A targeted methylation marker panel demonstrated good sensitivity and specificity for detecting the major histologic subtypes of lung cancer from blood, according to the results of a study presented at the 2020 World Conference on Lung Cancer in Singapore.
Methylation can adopt a tissue-specific pattern that is detectable in plasma via cell-free DNA (cfDNA). The aim of this study was to determine if a methylation panel of targeted regions in cfDNA could detect lung cancer.
In the study, 10 biomarkers were selected from data from The Cancer Genome Atlas (TCGA) consortium. Quantitative polymerase chain reaction (PCR) was used to target specific regions of cfDNA. Further analysis used delta cycle threshold values.
The overall sensitivity of the test was 73%, including 73% for stage I, 75% for stage II, and 77% for stage III disease. The sensitivity was similar for major histologic subtypes, including 82% for adenocarcinoma, 80% for squamous cell carcinoma, and 73% for small cell lung cancer. For other histologies, however, the sensitivity was 40%.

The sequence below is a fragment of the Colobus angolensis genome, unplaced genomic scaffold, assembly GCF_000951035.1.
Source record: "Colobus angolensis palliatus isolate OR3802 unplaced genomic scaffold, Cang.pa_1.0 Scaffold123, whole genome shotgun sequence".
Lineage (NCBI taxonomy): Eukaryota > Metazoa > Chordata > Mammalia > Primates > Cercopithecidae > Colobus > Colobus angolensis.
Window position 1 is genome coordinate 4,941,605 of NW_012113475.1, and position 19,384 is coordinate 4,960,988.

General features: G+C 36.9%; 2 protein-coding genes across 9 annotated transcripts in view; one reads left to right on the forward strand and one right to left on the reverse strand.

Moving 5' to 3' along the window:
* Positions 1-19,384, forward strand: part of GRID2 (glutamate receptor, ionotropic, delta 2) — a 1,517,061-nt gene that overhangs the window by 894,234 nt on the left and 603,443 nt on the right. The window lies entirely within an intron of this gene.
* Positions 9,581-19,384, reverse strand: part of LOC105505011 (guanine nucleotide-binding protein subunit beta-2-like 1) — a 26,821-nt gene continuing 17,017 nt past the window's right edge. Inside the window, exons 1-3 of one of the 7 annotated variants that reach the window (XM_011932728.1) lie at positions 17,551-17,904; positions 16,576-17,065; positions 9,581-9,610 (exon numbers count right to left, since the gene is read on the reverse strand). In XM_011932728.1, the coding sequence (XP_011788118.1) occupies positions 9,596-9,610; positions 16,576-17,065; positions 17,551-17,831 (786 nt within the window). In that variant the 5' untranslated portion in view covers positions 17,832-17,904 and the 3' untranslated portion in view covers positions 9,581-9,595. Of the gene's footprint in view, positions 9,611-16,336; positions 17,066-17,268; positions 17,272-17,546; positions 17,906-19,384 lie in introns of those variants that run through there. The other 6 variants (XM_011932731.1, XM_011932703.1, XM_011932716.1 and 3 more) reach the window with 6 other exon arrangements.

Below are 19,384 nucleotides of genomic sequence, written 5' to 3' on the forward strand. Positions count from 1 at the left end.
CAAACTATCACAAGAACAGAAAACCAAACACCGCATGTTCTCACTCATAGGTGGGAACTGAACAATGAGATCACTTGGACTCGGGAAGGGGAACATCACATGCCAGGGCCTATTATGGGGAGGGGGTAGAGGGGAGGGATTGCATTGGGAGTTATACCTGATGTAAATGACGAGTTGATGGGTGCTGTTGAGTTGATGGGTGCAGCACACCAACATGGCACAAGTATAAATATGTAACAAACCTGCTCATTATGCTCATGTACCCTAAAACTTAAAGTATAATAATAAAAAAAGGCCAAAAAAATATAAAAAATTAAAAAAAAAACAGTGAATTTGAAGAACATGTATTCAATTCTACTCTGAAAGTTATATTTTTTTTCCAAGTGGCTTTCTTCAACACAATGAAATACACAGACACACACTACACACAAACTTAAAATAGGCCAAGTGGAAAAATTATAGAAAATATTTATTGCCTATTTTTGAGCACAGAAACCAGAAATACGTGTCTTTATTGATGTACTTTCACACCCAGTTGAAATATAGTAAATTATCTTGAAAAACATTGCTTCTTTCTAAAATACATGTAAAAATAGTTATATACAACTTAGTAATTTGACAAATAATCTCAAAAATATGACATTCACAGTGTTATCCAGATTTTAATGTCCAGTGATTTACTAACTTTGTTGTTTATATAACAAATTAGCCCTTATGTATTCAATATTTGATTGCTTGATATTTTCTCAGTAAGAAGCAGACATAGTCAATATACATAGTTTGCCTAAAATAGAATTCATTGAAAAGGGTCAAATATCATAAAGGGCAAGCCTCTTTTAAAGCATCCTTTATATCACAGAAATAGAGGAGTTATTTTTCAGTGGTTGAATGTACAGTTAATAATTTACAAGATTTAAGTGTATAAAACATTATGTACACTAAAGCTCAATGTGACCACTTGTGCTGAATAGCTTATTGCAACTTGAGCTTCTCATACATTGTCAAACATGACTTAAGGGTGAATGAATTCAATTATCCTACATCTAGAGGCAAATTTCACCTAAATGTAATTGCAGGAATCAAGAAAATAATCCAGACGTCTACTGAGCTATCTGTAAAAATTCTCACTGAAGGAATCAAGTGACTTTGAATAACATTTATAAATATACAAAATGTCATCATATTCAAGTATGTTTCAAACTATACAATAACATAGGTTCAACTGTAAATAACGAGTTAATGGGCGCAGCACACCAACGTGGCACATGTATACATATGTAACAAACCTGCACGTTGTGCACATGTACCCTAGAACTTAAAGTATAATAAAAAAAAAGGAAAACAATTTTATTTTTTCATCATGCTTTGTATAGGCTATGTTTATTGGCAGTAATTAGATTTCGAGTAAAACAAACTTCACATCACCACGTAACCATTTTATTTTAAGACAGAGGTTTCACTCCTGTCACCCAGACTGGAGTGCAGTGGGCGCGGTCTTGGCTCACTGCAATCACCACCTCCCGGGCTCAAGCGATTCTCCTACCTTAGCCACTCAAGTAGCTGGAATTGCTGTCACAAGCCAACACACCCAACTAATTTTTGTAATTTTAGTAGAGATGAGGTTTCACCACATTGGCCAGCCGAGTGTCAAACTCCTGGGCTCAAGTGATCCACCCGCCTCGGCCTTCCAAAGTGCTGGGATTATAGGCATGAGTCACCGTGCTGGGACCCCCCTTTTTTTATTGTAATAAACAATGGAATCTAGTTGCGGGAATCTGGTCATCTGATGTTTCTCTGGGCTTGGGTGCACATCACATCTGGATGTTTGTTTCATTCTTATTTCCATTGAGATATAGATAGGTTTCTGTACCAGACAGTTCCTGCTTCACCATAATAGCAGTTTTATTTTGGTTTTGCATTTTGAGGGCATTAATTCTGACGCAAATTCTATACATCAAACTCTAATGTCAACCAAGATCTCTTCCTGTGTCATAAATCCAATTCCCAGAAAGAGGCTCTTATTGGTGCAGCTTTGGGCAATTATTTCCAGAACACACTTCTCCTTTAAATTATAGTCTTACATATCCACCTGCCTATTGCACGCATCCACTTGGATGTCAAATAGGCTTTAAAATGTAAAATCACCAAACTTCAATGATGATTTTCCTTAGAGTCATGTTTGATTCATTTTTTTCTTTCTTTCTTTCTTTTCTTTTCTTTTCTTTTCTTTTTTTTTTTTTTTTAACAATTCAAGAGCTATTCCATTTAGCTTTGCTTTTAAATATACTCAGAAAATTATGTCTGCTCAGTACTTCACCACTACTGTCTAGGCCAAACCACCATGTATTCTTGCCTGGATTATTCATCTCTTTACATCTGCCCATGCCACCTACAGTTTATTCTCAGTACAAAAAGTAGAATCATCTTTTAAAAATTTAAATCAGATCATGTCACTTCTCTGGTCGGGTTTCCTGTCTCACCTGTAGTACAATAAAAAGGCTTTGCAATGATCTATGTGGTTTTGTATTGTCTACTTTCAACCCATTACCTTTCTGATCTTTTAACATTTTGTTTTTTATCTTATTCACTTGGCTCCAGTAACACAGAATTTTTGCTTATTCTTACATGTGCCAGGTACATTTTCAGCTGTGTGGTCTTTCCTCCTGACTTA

The specificity was 90%. Prediction of lung cancer was not associated with main clinical or physiologic features such as sex, smoking history, histology, and age (all P >.05).
The study author concluded that “this method could serve as the basis for further development of a highly accurate and minimally invasive blood-based screening test for [a] wider population.”
Disclosures: Kristi Kruusmaa disclosed employment with Universal Diagnostics S.L.
Kruusmaa K. Cell-free DNA (cfDNA) methylation assay allows for early detection and identification of lung cancer. Presented at: 2020 World Conference on Lung Cancer Singapore; January 28-31, 2020.
This article originally appeared on Oncology Nurse Advisor